Don Quixote rapidly became a huge success. It was translated into several languages and reworked into genres with a festive and theatrical nature. In Spain, during the seventeenth century, its comic side was exploited, which provoked liberating laughter that, in France, led to its association with the satire genre. In the eighteenth century, the novel was considered a minor genre, of no educational value. The century began with a fierce controversy over the meaning of Cervantes’ work, since according to Rapin, some readers would have seen a mockery of the Spanish nobility in the insane gentleman. However, during the eighteenth century the first steps were taken to reappraise Don Quixote due to its acceptance as a classic by the Spanish Royal Academy in 1780. The Academy considered Don Quixote a mocking and didactic hero, a bad example to be avoided. Yet, the work was an important step in the construction of a new genre, the novel. Don Quijote de la Manchuela, by Donato de Arenzana (1767), reflects an attentive reading of Cervantes’ Don Quixote, and special attention to the neoclassical cannon. Therefore it can provide useful information about writers’ interests, in the preromantic eighteenth century.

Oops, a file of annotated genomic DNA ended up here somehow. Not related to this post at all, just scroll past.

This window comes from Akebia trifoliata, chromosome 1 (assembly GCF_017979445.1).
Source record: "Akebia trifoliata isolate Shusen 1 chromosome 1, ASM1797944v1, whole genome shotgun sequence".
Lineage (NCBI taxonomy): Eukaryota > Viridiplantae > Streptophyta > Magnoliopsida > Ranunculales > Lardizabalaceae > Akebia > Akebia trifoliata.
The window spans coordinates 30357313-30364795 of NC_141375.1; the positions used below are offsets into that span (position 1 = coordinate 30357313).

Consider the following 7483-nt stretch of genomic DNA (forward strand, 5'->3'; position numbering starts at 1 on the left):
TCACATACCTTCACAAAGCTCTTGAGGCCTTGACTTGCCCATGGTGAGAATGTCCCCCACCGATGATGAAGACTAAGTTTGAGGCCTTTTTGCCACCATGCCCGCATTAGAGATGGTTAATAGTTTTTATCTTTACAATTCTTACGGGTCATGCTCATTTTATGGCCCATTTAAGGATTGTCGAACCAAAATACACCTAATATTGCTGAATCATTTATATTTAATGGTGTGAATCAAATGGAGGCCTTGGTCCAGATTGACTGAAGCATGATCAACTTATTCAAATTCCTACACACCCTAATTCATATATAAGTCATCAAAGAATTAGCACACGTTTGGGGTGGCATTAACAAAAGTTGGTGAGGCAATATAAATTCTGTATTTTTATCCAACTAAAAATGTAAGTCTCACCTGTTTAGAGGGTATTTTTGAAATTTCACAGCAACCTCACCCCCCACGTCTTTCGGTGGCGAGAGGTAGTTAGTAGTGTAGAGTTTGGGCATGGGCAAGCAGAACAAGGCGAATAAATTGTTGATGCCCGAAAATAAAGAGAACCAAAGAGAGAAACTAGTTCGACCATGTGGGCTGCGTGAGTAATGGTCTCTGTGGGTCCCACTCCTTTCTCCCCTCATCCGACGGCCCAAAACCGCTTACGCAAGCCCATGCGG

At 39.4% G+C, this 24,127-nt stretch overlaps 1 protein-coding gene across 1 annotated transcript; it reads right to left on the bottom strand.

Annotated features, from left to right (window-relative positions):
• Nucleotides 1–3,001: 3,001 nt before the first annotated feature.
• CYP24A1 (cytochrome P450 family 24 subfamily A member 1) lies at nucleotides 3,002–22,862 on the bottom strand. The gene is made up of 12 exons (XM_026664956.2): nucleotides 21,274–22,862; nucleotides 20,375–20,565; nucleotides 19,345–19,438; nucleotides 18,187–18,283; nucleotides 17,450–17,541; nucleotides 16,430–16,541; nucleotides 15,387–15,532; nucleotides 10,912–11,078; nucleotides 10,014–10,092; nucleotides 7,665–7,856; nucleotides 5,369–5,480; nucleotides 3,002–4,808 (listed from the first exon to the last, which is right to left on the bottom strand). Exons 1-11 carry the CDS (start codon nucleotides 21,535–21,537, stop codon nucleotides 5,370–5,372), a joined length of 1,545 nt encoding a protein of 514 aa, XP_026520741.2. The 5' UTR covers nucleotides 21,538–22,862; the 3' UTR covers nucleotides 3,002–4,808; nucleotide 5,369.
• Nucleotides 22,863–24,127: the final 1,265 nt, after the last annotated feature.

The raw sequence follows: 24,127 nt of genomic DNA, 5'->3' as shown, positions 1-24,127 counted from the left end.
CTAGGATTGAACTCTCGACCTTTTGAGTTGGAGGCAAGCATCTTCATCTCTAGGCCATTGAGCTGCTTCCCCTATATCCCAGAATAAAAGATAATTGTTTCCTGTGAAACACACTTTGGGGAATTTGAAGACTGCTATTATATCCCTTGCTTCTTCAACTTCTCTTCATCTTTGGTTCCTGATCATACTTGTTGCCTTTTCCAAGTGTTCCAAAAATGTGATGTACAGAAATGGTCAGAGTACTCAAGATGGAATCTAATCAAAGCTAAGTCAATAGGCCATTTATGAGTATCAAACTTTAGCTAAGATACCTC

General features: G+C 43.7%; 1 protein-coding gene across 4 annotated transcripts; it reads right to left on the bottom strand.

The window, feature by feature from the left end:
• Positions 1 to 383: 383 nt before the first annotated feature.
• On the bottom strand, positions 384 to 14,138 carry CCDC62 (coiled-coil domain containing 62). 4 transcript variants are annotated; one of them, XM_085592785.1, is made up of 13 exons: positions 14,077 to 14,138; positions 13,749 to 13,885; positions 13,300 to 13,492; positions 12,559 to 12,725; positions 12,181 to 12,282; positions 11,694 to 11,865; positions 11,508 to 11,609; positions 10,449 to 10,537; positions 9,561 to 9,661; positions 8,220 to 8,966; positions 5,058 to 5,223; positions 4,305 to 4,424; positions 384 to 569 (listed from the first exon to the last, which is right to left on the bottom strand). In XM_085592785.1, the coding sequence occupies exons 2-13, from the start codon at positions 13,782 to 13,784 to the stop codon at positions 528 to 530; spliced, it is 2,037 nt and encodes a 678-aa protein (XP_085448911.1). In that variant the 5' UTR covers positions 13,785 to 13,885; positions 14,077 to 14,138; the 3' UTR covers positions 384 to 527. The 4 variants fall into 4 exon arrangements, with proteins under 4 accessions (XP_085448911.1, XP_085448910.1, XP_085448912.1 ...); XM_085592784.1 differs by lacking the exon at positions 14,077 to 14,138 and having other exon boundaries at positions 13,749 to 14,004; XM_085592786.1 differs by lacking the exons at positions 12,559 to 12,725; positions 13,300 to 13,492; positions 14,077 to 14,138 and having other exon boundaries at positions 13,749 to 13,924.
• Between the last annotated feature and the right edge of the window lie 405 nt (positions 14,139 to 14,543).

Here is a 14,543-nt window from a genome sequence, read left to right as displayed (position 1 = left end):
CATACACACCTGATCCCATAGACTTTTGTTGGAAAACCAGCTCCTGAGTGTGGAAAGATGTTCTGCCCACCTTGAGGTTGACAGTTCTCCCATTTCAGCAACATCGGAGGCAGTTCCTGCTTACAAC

festive; controversy; mockery; reappraise; bad example